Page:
Train tickets 'set to hit £5,000'

Train tickets 'set to hit £5,000'

The flexibility of owning a car compared with taking the train is one major benefit of motoring but the latest fare rises to hit rail passengers are likely to make drivers think twice about complaining about the cost of running a vehicle.

Tens of thousands of rail commuters will have to pay more than £5,000 a year for their season tickets after new rises come into effect in January, a union has warned.

The Transport Salaried Staffs Association (TSSA) said people travelling from the counties to London will have to spend more than £100 a week from the new year just to get to work.

The TSSA made the claim as it joined other unions, transport campaigners and rail passenger groups in a day of action to protest at "massive" fare increases and cuts to jobs and services. A series of demonstrations will be held at railway stations across the country to coincide with news of another fare increase.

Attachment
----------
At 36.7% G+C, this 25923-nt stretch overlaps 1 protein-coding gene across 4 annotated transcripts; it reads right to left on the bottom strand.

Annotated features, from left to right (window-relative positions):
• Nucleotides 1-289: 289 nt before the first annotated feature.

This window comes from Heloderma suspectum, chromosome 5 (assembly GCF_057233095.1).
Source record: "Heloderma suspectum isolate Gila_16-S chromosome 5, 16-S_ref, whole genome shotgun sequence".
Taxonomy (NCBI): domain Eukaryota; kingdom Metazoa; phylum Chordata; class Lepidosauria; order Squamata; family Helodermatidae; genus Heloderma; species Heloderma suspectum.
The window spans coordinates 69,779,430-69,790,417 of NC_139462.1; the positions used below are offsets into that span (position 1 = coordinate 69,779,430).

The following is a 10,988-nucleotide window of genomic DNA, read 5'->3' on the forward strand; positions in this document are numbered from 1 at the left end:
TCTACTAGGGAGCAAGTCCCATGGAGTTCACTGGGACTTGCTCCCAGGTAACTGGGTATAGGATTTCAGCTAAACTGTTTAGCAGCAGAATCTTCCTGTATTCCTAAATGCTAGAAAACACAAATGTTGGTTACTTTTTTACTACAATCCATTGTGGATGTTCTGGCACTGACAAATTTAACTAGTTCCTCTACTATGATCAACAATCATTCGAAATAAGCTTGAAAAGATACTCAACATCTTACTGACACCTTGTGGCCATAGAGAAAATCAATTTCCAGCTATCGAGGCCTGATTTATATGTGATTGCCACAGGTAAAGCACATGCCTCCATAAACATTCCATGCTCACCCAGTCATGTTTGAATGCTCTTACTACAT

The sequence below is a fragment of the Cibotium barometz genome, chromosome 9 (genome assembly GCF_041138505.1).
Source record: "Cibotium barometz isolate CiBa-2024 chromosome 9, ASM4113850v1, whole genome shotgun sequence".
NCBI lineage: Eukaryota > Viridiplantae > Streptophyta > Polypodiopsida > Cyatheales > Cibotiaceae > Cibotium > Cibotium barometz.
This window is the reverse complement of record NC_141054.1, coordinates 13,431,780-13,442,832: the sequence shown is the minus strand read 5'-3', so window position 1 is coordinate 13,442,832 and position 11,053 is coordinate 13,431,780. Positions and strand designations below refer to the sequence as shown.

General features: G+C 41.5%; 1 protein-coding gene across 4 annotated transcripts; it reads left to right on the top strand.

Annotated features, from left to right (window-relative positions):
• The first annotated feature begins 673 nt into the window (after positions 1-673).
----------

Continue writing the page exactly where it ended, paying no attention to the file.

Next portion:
The Government is allowing train firms to raise regulated fares by 3% more than RPI inflation from January, based on July's inflation figure. Rail unions have warned that some fares could jump by 11% from the new year, while most rush-hour travel, season tickets and off-peak fares will rise by well above the rate of inflation.

Up to 20,000 jobs in the rail industry are at risk under cost-cutting proposals, which will hit station staff, guards, catering and ticket offices, unions said.

Union officials at the protests will step up demands for the railways to be returned to public ownership, saying that privatisation has led to some of the highest fares in Europe despite a massive increase in taxpayer subsidies to the industry.

Copyright Press Association 2012